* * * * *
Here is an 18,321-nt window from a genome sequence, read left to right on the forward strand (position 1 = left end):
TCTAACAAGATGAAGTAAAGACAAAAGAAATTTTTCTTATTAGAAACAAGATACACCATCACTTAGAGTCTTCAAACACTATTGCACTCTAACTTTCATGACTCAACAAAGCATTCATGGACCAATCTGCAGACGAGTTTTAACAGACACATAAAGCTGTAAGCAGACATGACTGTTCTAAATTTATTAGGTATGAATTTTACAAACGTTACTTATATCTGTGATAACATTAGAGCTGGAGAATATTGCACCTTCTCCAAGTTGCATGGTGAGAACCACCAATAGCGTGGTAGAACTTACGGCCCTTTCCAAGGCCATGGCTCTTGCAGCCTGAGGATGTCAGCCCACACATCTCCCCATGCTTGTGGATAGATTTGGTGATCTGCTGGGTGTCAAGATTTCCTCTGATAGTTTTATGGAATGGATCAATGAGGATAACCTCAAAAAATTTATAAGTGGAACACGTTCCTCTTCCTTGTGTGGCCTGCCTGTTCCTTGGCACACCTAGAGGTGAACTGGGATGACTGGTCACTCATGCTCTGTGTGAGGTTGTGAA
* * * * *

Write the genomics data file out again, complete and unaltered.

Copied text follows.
Here is an 18,321-nt window from a genome sequence, read left to right on the forward strand (position 1 = left end):
TCTAACAAGATGAAGTAAAGACAAAAGAAATTTTTCTTATTAGAAACAAGATACACCATCACTTAGAGTCTTCAAACACTATTGCACTCTAACTTTCATGACTCAACAAAGCATTCATGGACCAATCTGCAGACGAGTTTTAACAGACACATAAAGCTGTAAGCAGACATGACTGTTCTAAATTTATTAGGTATGAATTTTACAAACGTTACTTATATCTGTGATAACATTAGAGCTGGAGAATATTGCACCTTCTCCAAGTTGCATGGTGAGAACCACCAATAGCGTGGTAGAACTTACGGCCCTTTCCAAGGCCATGGCTCTTGCAGCCTGAGGATGTCAGCCCACACATCTCCCCATGCTTGTGGATAGATTTGGTGATCTGCTGGGTGTCAAGATTTCCTCTGATAGTTTTATGGAATGGATCAATGAGGATAACCTCAAAAAATTTATAAGTGGAACACGTTCCTCTTCCTTGTGTGGCCTGCCTGTTCCTTGGCACACCTAGAGGTGAACTGGGATGACTGGTCACTCATGCTCTGTGTGAGGTTGTGAA